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History Buffs and Suspense Aficionados Will Love The Scorpion's Bite

Review by Lauren S. Smith

Third in the Lily Sampson series, The Scorpion's Bite is another archaeological thriller written by Aileen G. Baron. As in Baron's novel, The Torch of Tangier, Lily is the archaeologist who is purposely placed by the OSS in the Middle East during World War II to do more than dig around ruins.

Lily's job is to perform an archaeological survey of Trans-Jordan amid assassination plots and battles over oil. Behind the scenes, Lily and her associate, Gideon Weil, are called upon to protect the Trans-Jordan pipeline and sabotage the pipeline that ran through Syria and delivered oil to the Axis.

As if those tasks weren't enough to keep them busy, they're also directed to prevent the assassination of King Faisal, the eight-year old King of Iraq. The Scorpion's Bite takes a piece of history and turns it in to a spellbinding novel based on real events.

The Scorpion's Bite takes place in the turbulent year of 1943, when the world is very much engaged in war. The place is the eerie and vast Trans-Jordanian desert - where Lawrence of Arabia once roamed and ruins are left behind from an empire once ruled by the ancient Nabateans.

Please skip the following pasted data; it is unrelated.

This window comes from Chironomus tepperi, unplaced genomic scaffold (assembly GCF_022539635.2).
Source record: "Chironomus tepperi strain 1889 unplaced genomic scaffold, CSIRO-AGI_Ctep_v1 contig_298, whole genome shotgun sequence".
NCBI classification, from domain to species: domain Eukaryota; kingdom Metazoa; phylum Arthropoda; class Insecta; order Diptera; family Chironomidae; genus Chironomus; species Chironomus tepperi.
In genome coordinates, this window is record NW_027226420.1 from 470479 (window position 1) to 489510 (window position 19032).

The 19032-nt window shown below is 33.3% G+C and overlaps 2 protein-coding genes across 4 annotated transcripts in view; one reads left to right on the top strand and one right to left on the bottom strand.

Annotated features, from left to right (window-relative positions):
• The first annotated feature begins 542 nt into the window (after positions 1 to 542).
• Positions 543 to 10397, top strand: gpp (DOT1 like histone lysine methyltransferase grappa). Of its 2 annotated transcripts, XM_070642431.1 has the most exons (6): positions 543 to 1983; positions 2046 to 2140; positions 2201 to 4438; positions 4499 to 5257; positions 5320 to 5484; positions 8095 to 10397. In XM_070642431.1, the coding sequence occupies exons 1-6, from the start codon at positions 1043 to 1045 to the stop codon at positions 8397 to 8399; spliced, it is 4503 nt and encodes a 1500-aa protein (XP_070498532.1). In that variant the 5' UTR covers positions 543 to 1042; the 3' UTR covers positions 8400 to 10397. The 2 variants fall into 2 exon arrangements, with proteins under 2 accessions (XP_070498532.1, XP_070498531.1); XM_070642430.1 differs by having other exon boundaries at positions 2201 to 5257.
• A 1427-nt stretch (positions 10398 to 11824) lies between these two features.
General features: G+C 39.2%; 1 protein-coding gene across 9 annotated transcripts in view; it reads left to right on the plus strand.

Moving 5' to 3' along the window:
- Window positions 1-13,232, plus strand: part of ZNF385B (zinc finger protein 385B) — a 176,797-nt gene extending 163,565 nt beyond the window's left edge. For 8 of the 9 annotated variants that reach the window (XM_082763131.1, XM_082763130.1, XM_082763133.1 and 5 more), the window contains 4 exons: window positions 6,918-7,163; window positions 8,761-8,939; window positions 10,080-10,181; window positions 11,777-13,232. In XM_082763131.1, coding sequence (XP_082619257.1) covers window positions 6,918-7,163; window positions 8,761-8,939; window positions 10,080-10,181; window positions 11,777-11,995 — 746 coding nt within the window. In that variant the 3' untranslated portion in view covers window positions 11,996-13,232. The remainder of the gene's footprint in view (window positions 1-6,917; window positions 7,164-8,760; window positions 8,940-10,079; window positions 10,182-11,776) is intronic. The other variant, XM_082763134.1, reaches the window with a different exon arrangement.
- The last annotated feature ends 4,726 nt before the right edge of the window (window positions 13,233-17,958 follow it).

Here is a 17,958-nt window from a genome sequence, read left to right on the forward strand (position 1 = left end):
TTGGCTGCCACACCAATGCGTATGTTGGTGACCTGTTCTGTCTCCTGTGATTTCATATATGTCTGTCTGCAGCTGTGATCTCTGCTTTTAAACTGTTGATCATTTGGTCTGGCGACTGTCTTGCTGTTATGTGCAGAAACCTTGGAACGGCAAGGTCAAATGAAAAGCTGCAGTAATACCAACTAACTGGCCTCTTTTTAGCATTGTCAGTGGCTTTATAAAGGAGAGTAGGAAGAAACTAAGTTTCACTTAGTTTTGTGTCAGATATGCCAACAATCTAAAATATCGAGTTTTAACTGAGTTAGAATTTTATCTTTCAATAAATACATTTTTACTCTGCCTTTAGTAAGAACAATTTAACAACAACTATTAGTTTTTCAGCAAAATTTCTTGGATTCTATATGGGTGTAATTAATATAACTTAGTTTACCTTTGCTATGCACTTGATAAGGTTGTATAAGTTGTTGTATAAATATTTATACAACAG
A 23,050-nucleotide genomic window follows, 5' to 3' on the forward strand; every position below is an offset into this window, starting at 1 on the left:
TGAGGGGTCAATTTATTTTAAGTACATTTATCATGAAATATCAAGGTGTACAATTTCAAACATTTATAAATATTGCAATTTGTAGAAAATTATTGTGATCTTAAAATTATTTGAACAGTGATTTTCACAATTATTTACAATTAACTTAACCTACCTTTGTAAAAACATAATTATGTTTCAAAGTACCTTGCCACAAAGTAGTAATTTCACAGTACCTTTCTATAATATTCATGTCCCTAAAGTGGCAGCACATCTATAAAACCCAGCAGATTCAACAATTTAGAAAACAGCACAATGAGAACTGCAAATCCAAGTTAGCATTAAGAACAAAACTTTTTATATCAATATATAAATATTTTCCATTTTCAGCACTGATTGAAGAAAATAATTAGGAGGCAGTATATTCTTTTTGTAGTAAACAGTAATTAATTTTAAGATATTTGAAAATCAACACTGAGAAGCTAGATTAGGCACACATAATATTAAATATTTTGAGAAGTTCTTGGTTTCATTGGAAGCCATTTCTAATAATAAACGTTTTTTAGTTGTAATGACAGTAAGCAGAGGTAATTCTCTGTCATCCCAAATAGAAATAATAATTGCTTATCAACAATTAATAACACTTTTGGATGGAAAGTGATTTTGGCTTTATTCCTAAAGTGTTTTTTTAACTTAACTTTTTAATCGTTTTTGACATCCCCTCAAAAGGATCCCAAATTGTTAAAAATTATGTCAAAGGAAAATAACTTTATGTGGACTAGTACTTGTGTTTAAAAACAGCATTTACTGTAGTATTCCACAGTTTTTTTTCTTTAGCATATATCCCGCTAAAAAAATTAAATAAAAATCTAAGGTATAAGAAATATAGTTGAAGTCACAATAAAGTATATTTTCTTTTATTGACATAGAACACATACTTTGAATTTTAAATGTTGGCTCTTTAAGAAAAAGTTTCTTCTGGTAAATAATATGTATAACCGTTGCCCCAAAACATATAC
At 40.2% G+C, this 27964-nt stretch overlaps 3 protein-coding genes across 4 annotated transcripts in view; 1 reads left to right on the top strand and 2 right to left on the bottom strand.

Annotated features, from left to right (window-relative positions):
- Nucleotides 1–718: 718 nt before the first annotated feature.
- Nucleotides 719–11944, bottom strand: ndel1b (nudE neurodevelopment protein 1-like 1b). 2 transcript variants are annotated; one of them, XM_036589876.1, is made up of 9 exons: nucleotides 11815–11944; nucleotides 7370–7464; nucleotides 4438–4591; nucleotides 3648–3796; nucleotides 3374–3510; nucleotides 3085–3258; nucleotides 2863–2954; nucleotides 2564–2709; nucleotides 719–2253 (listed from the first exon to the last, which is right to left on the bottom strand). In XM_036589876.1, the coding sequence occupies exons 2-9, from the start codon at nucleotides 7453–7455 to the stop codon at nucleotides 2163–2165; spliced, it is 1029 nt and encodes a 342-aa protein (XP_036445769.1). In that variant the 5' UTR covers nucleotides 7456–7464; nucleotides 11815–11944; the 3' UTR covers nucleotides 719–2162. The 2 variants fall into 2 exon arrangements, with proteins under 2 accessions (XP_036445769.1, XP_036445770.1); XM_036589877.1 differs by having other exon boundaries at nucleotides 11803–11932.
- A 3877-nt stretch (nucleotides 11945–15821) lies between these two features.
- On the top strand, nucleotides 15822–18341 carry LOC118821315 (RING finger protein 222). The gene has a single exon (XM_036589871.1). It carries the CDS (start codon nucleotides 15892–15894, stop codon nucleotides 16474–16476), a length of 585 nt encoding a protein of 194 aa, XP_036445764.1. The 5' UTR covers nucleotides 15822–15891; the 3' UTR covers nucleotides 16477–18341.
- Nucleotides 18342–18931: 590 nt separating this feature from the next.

Lily and her archaeologist associate, Gideon Weil, become stranded deep within the Wadi Rum when their Bedouin guide is suddenly and mysteriously murdered. Their plight becomes even more complicated when Weil is accused of the murder and Lily must struggle to clear his name.

When Baron began the research for the third book in her series, she found that there had been two oil pipelines during World War II that supplied the Allies with much needed oil. This pipeline ran through Haifa - the other pipeline directed oil to the Axis and went through Tripoli.

Baron also found that there was a real Axis plot to kill the young King of Iraq so that they could easily take over the oil fields while the area was in turmoil. Another historical truth in The Scorpion's Bite is that there was an archaeologist named Nelson Glueck who performed an archaeological survey for the OSS.

Aileen G. Baron actually completed the Negev Survey that Glueck had begun for her dissertation and modeled her character, Gideon Weil, after this legendary archeologist. Glueck was once featured on the cover of Time Magazine for his incredible and event-changing work in the Middle East.

The Scorpion's Bite is based on real and historical events. Aileen G. Baron is a former archeologist and professor who knows her stuff and has taken great pains to research places and events in her book to make sure they're true and accurate.

Lauren Smith is editor for the Virtual Book Review Network - reviews books by well known bestselling authors and books by soon to be recognized names. For more information, visit: This review covers The Scorpion's Bite by Aileen G. Baron.

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